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We could have done something. Made out, had sex, something. We were teenagers, sure, so it would have been a fumbling and deeply unimpressive something — a something that, as these things went for me, would have been the embarrassing end to potential future somethings. But she was inviting me into it anyway. Came right out and said it, in fact: "I have a crush on you." Those were Rosa's words. And she was, and remains, the kind of girl guys have crushes on, not the other way around. Wavy hair, devastating cleavage, Latina allure. At the time, though, she had just broken up with my best friend, he was pretty upset about the whole thing, and so a wave of righteousness came over me. I would turn her down. I'd honor my friend and turn her down.
These days, a decade after the fact, he's still apologizing for this.
But it turned out fine because, although he lost touch with Rosa, I haven't. We're still friends. That's what happens when you have an adolescent, boy-girl friendship that never converges in a bed: It lives on past its expected lifespan, like a Mars rover that roves long after scientists run out of experiments for it. We don't flirt anymore. It'd be pointless. We've already processed that data.
For years, we lived in different cities — she in New York, and I in Boston. And whenever I'd swing through New York, I'd stay at her place. She had a great one-bedroom in a high-rise building, with a view that stretched to the Hudson. We'd catch up while I stared out from it, lusting after this city. Then she'd retire to the bedroom and I'd curl up on the couch, and the next morning we'd have breakfast.
So that's why I called her two years ago, when I scored a job interview in New York. I needed to travel down the night before, sleep on her couch and head out early the next morning to beg for a job. She was out of town, though, and offered me another option: "I'll have my doorman let you in," she said. "And seriously, don't sleep on the couch. My bed's way more comfortable, and it's not in use, so just sleep there."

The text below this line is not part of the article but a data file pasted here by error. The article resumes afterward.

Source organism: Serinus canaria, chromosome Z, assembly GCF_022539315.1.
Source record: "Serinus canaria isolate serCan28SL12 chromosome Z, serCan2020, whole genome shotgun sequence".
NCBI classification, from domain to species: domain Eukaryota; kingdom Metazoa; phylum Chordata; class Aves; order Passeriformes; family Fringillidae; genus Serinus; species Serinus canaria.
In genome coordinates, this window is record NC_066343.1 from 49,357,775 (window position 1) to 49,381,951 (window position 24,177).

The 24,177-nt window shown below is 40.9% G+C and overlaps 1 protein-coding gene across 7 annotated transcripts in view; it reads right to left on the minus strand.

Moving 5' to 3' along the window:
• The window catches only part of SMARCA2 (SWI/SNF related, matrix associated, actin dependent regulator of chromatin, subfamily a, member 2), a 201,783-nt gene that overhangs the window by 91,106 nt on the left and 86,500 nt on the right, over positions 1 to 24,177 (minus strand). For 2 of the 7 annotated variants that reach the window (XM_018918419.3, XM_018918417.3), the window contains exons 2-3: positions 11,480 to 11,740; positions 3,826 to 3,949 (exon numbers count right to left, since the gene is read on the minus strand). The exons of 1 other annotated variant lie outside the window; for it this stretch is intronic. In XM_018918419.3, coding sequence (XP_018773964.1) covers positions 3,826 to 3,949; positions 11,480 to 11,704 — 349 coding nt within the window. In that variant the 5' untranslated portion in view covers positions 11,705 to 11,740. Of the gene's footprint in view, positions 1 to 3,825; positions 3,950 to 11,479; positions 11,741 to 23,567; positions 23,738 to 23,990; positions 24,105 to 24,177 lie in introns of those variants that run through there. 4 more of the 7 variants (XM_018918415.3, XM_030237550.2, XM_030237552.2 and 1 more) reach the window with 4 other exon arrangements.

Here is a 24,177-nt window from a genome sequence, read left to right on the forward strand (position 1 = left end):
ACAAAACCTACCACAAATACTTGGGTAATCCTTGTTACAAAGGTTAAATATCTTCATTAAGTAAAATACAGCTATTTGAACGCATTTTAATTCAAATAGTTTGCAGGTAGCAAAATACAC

That was a great offer. Her couch really wasn't that comfortable.
I showed up at her building and the doorman gave me a key, as instructed.
My arm brushed up against something unusual, something rubbery.
I settled in, checked e-mail, stared outside that beautiful window of hers, and then brushed my teeth, stripped down to my boxers and went feet-first into her bed. It was softer than I'm used to, with a pillow-top pad and one of those fluffy down comforters that make whooshing noises as you tug them. But as I sunk in further — mostly naked and under her blanket — my arm brushed up against something unusual, something rubbery. I reached down to grasp the thing from the darkness, and pulled out a vibrator. A Rabbit, actually, with those little prongs, the whole thing a girly shade of purple. I turned it on for a minute, for my own amusement. It hummed.
She'd left town before I'd asked to use the apartment, so I'd found her bedroom in its unfiltered state, the way she must leave it for herself. Which is an interesting insight into an old friend. But now I had a problem: What do I do with this thing — this thing which, given that it was abandoned in the same place it's likely employed, was probably recently used and probably remained unclean? If I moved it, she'd see it when she came home and discover that I'd touched her vibrator — and what else? What else!? I'd already turned it on! But if I left it be, if I left the Rabbit in its cushiony Rabbit-hole, she'd find it when she got into bed the next night, and then she'd think something terrible. She'd think, "He slept with my vibrator."